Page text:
It was no wonder that President Joe Biden, only two weeks after his inauguration, declared in his speech before State Department officials that “America is back. Diplomacy is back at the center of our foreign policy.” The Biden administration chose diplomacy as the principal tool of U.S. foreign and national security policy, integrating all the other elements of national power. Under this approach, economic security is, in and of itself, national security and “foreign policy for the middle class” chimes in well as a compelling slogan.
Putting aside the evaluation of his performance thus far, it seems that President Biden has invested considerable energy in revitalizing U.S. diplomacy, placing the country back at the head of the table and working with its allies and partners on bilateral, regional and global issues.
His administration has put a particular emphasis on rehabilitating trans-Atlantic and trans-Pacific alliances and partnerships, as well as on reestablishing the U.S. leadership in global agendas, such as climate change, the global pandemic, democracy and nuclear non-proliferation. It was not without friction, though, as in the case of the U.S. withdrawal from Afghanistan and the invention of the Australia-U.K.-U.S. (AUKUS) partnership.
As strategic competition with China has intensified, much of his multilateral diplomatic capital has been focused on building a united front against China in the political, economic, technological, information and military spheres, as well as in terms of values, system and ideology.
The Indo-Pacific, in particular, has emerged as the foremost frontline of the Sino-American conflict. Since the beginning of the new U.S. administration, we have been witnessing a proliferation of mini-lateral partnerships, such as frequent, high-level trilateral meetings among the U.S., Japan and South Korea, the Quadrilateral Security Dialogue (Quad) at the leaders’ level (U.S., Australia, India and Japan) and the newly formed AUKUS security partnership.
Now, the U.S. is openly floating the idea of forming a new economic framework to comprise key Indo-Pacific nations minus China, to be differentiated from existing circles, such as the Regional Comprehensive Economic Partnership (RCEP) and the Comprehensive and Progressive Agreement for Trans-Pacific Partnership (CPTPP).
China is not standing idly by. It is responding in kind, amassing a rival China-led alliance/partnership network. It is renewing diverse layers of official partnerships with countries across the world. What is noteworthy is its enhanced strategic cooperation with its two special partners: Russia and Pakistan.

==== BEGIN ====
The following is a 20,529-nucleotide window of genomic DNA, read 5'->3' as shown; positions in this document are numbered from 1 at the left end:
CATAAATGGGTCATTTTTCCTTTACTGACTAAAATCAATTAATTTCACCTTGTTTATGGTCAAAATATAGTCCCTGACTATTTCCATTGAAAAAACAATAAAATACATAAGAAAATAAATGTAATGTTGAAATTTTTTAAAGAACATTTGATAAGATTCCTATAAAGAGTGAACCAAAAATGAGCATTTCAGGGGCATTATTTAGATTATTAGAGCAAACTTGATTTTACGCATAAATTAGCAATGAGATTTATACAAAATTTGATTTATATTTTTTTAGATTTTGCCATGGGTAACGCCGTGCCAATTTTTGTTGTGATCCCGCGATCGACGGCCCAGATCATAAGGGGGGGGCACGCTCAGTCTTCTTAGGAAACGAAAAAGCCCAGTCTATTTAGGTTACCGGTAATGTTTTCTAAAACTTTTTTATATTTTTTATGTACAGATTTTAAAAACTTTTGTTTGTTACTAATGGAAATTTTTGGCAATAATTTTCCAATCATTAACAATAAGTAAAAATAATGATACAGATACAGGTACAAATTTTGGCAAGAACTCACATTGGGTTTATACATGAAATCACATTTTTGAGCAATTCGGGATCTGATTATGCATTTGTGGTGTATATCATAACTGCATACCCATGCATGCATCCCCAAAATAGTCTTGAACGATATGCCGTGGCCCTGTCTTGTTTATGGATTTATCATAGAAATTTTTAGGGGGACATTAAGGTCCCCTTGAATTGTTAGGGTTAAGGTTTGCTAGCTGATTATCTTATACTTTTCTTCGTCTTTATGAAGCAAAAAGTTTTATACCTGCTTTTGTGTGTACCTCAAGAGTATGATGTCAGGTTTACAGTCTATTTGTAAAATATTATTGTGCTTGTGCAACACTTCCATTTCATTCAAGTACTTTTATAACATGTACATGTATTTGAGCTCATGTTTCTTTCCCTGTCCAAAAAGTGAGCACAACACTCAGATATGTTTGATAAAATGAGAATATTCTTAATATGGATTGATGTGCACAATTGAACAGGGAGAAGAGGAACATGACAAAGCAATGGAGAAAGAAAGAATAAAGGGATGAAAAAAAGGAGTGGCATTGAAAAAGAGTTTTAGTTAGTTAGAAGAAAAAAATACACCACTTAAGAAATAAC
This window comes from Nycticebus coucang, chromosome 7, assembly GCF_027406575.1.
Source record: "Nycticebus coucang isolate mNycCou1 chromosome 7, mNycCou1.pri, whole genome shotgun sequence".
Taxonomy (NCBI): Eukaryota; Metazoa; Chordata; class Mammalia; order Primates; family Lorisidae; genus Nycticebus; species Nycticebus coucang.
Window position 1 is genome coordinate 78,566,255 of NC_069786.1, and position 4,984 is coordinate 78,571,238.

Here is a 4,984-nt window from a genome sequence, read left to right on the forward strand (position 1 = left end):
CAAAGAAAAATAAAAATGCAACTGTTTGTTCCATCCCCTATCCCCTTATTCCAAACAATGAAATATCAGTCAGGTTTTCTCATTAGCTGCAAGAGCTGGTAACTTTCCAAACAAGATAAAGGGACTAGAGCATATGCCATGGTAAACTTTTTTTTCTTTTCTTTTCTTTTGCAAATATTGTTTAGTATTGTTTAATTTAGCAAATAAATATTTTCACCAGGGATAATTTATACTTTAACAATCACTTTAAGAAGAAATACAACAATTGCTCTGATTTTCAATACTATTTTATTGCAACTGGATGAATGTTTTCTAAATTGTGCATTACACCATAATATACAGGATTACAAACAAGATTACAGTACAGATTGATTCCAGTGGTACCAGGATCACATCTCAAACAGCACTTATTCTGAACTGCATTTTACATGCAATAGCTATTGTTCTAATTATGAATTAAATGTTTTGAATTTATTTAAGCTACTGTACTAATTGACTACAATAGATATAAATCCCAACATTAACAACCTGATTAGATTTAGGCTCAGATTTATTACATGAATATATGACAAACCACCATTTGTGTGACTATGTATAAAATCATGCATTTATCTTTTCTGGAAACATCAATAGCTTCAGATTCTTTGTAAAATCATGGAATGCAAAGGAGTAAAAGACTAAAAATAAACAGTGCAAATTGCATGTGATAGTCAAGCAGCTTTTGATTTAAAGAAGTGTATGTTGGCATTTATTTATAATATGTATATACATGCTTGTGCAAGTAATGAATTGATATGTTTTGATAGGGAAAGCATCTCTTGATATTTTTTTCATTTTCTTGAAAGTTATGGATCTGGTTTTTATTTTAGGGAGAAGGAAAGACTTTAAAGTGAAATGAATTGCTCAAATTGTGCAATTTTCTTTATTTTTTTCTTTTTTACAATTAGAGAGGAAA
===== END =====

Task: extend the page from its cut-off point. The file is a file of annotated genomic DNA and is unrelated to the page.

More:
China has embraced North Korea under Kim Jong-un as a strategic asset once again, after prolonged chilly relations for several years. This past July, the two countries renewed their mutual defense treaty and agreed to elevate their relationship to new heights.
Then come several Southeast Asian countries with a long tradition of ties, including Myanmar. Beijing has also strengthened multilateral mechanisms, such as the Shanghai Cooperation Organization (SCO), to counter U.S. containment policy.
Many of these countries endorsed China’s position on human rights in Xinjiang and Hong Kong in multilateral forums such as the Human Rights Council and the U.N. General Assembly this year. China is a signatory to the RCEP and smartly applied for the CPTPP, two mega free trade agreements (FTAs) that the U.S. has not joined or rejoined.
This “squid game” does not end here. Next week, President Biden will host the first-ever Summit for Democracy virtually, which will be attended by more than 100 leaders around the world, excluding President Xi. The U.S. is now also leaning toward a “diplomatic boycott” of the 2022 Beijing Winter Olympics, with some U.S. allies and partners expected to follow suit.
On its part, China is likely to drive wedges between the U.S. and its allies and partners, such as South Korea and some ASEAN members, which they regard as weak links. If it is deemed necessary, China will not shy away from resorting to “wolf warrior diplomacy.”
Against this backdrop, the EU, U.K., Japan and other key players in the world are also intent on upgrading and forming their own coalitions to either survive or turn toward their favor the ongoing reconfiguration of forces.
Unfortunately, Korean diplomacy now is not as strategic or proactive as in the past, especially at a critical juncture when there is a high demand for it to cope with daunting challenges in the region and in the world. It tends to become an adjunct to a narrowly-focused inter-Korean agenda, like the tail wagging the dog.
Due to partisan interests, populist trends and defects inherent in the country’s five-year, single-term presidency, it cannot afford to address the unfolding grand chess game of geopolitics and geo-economics in terms of broader national interests in the longer term. The opportunity cost arising from this situation is high, to put it mildly. Whoever wins the next Korean presidential election must get ready to tackle all those multi-factor equations up front.
During the presidential campaign of 1992, candidate Bill Clinton said, “It is the economy, stupid.” Thirty years later, President Biden declared, “Diplomacy is back at the center of our foreign policy.” It’s high time for presidential candidates in Korea to learn from these lessons and to say that “it’s the diplomacy, stupid,” translating that commitment into real actions for the next five years.
And such diplomacy should not be a compartmentalized diplomacy, but rather an integrated diplomacy mobilizing all tools available, ready to make even hard choices in a timely manner. This is the reason why the recent book titled, “Revitalization of Korean Diplomacy,” can serve as a sobering reminder to many watchers of Korean diplomacy inside and outside of the government, as “the demolition of U.S. diplomacy” did to America watchers.